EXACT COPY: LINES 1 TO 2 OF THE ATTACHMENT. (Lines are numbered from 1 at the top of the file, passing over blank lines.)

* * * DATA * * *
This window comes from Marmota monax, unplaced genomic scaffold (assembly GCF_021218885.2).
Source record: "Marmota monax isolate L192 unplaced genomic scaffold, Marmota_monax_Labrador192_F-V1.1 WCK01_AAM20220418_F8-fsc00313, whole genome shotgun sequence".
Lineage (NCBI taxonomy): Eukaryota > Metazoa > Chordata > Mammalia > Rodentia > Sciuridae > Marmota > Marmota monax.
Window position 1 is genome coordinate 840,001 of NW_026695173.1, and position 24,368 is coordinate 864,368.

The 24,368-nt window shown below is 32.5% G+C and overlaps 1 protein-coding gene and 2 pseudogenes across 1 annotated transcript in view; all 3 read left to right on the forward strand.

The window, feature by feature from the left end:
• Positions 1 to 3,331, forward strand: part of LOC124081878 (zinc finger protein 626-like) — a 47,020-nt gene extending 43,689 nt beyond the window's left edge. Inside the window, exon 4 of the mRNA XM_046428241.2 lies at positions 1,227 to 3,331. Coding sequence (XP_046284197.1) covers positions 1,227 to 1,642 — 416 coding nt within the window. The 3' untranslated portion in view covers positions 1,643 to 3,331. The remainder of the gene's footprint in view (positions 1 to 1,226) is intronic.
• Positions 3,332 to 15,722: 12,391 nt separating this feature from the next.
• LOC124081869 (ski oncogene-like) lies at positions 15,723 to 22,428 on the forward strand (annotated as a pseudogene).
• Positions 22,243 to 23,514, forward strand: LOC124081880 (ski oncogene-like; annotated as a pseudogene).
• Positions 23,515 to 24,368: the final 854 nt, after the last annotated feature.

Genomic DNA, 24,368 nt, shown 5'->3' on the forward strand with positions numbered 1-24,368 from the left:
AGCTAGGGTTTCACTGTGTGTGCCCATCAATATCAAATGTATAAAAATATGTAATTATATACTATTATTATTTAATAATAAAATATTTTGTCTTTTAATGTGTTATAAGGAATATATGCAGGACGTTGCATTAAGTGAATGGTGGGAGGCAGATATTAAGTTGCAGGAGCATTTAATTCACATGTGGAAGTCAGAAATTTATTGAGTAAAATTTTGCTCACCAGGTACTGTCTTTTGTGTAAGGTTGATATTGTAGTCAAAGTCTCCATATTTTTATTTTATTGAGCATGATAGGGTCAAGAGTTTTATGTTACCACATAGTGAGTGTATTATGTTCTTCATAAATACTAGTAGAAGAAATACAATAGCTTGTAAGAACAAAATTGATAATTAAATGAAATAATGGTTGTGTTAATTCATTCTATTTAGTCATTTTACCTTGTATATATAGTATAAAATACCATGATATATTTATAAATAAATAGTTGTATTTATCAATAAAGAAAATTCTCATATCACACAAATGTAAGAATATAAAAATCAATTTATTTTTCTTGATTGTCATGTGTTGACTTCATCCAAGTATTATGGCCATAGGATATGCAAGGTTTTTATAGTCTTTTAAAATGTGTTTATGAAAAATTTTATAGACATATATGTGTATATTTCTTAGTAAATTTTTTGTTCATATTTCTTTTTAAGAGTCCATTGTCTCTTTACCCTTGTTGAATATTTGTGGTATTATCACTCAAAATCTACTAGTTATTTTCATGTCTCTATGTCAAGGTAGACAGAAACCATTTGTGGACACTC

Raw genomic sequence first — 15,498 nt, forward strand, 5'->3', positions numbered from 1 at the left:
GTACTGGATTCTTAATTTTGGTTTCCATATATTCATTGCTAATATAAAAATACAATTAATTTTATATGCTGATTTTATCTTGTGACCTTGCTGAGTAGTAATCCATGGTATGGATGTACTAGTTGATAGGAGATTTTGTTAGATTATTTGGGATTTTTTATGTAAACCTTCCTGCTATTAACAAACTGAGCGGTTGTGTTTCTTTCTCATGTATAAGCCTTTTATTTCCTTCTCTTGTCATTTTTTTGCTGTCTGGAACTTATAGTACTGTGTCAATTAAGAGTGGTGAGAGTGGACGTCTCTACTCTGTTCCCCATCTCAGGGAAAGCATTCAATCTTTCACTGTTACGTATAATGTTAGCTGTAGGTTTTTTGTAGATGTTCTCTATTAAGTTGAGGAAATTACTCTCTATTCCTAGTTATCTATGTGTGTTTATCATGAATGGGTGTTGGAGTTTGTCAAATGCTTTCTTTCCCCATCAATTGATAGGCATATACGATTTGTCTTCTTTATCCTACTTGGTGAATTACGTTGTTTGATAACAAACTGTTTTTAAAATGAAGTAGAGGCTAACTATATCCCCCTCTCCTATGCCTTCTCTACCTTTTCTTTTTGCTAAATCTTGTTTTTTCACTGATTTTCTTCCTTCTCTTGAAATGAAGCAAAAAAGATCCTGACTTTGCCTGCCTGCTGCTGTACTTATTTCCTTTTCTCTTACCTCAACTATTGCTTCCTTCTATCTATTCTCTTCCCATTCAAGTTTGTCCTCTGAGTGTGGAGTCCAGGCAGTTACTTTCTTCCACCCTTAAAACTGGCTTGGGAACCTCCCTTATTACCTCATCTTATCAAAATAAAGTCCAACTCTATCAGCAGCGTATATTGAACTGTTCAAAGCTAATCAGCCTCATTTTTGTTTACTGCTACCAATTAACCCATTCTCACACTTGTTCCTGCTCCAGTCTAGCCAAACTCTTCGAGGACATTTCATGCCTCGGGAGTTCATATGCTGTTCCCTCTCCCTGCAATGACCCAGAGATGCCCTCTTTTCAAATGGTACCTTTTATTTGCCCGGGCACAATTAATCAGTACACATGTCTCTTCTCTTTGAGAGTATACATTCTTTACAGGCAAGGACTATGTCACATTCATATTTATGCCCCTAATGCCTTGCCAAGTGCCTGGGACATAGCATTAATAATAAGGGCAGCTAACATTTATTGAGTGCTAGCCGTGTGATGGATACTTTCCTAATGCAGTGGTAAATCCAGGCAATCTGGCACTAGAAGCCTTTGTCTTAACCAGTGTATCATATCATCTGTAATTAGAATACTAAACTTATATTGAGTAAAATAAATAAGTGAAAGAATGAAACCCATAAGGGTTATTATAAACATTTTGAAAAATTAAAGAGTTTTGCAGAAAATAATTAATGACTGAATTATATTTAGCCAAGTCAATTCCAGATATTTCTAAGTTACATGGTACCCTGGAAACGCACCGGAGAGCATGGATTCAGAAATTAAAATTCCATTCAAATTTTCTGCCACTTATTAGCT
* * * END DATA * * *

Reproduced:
This window comes from Marmota monax, unplaced genomic scaffold (assembly GCF_021218885.2).
Source record: "Marmota monax isolate L192 unplaced genomic scaffold, Marmota_monax_Labrador192_F-V1.1 WCK01_AAM20220418_F8-fsc00313, whole genome shotgun sequence".